Classic City Invite 2019: Tournament Preview (Men’s)

Five top 25 team and a pile of challengers will meet in Georgia.

UMass's Alex Donadio at the 2019 Queen City Tune Up.
UMass’s Alex Donadio at the 2019 Queen City Tune Up. Photo by William “Brody” Brotman — UltiPhotos.com

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Last fall’s Classic City Classic was a bit of a strange affair, as heavy rain played havoc with the schedule and pushed games to a secret alternate location — a single turf practice field, halved. It was a good attempt to make the best of a bad situation. Hosts Georgia Jojah hope to put a better show on this spring with the Classic City Invite. They’ve got a handful of Nationals-level teams, some intriguing potential spoilers, and, mercifully, full-size grass fields.

Tournament Profile

  • Date: March 9 – 10
  • Location: Madison, GA
  • Weather: Highs from 60 to 70 degrees, some rain on Sunday, 10 mph wind
  • Top 25 teams: 5
  • Competition Schedule

Who’s Going to Step Up?

Pittsburgh, Massachusetts, NC State, and Georgia are the top four seeds, and while all of them had good showings last month at either Florida Warm Up or Queen City Tune Up, each of them fell short in the bracket. They are teams at the cusp of the top tier. The field is thinner here than it was at Warm Up, and there isn’t a UNC or a Brown — or a Texas, for that matter — to dash anybody’s Sunday hopes. The opportunity is there for one of these teams to make a statement. An undefeated weekend or an emphatic win over one of the other top teams would be an awfully good look at the season’s midpoint.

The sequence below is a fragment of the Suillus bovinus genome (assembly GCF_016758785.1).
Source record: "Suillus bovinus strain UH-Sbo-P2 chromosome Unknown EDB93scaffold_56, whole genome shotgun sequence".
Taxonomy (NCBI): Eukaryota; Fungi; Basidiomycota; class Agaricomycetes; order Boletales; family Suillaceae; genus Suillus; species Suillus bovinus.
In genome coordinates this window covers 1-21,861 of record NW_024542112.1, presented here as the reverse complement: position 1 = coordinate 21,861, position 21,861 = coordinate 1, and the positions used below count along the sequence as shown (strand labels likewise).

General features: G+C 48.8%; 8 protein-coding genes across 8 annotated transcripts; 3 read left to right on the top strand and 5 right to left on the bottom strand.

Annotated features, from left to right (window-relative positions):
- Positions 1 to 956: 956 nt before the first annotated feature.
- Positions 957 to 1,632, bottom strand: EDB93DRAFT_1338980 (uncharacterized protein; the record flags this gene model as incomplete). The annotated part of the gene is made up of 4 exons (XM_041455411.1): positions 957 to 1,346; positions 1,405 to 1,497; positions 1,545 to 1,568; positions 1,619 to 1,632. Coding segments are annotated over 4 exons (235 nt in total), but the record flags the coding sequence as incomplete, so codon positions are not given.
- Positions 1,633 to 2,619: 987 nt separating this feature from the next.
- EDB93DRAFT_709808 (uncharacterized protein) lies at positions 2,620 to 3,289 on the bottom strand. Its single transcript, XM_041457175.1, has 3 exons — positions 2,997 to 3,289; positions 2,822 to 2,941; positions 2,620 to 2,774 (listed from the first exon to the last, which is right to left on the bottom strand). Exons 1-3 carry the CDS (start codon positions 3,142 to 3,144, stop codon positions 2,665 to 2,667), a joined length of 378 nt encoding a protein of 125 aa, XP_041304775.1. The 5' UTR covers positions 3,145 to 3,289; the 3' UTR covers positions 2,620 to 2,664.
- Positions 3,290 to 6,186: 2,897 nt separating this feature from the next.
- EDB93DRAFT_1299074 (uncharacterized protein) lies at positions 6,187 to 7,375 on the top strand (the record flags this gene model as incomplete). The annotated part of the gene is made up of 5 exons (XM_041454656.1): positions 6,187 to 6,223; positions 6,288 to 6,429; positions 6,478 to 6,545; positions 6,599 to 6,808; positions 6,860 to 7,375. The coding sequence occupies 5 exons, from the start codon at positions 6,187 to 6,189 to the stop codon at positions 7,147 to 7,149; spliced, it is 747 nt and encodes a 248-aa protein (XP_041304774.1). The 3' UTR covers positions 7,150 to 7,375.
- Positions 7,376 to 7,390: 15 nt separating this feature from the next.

#3 Pittsburgh En Sabah Nur looked like they were on a course to meet Brown in the final of Florida Warm Up. They toe the line between discipline and aggressiveness on offense, and the amount of space they are able to keep open on the field is something to admire. A one-point loss to an equally disciplined BYU squad was nothing but an early-season blip; they were cruising in the Sunshine State. All of a sudden, however, they found themselves on the wrong end of a bad game, as they were summarily bounced in quarters by an unorthodox and athletic Texas squad. So is the 2019 iteration of Pittsburgh one that should consider themselves lucky to see Sunday at Nationals? Or, on the other hand, are they a real contender to knock off UNC when it counts?1 When they look good, they look like one of the best teams in the country. The question, at this point, is whether they will put together a complete weekend against a variety of styles — which is what they’ll have to do in May if they want to go deep at Nationals again.

This year, it seems as though #7 Massachusetts Zoodisc will go as far as Tannor Johnson can take them. With his arsenal of powerful throws, his go-for-the-gut attitude, his size, and his experience, he’s as elite a cutter as there is in the division, a gravitational force with which opposing defenses struggle to contend. It was enough to eke past NC State and make it to the final of Queen City — but losing by seven to UNC once they made it can’t have felt good. It’s like there’s a line they’re butting up against, one way or another — are they a top team, or aren’t they? Their athleticism can carry them a long way with players like Eddie Scott and Phillip Joyce emerging as deep threats, but they’ll need more from facilitators like Elijah Mishkind and Reuben Philip to stake their claim.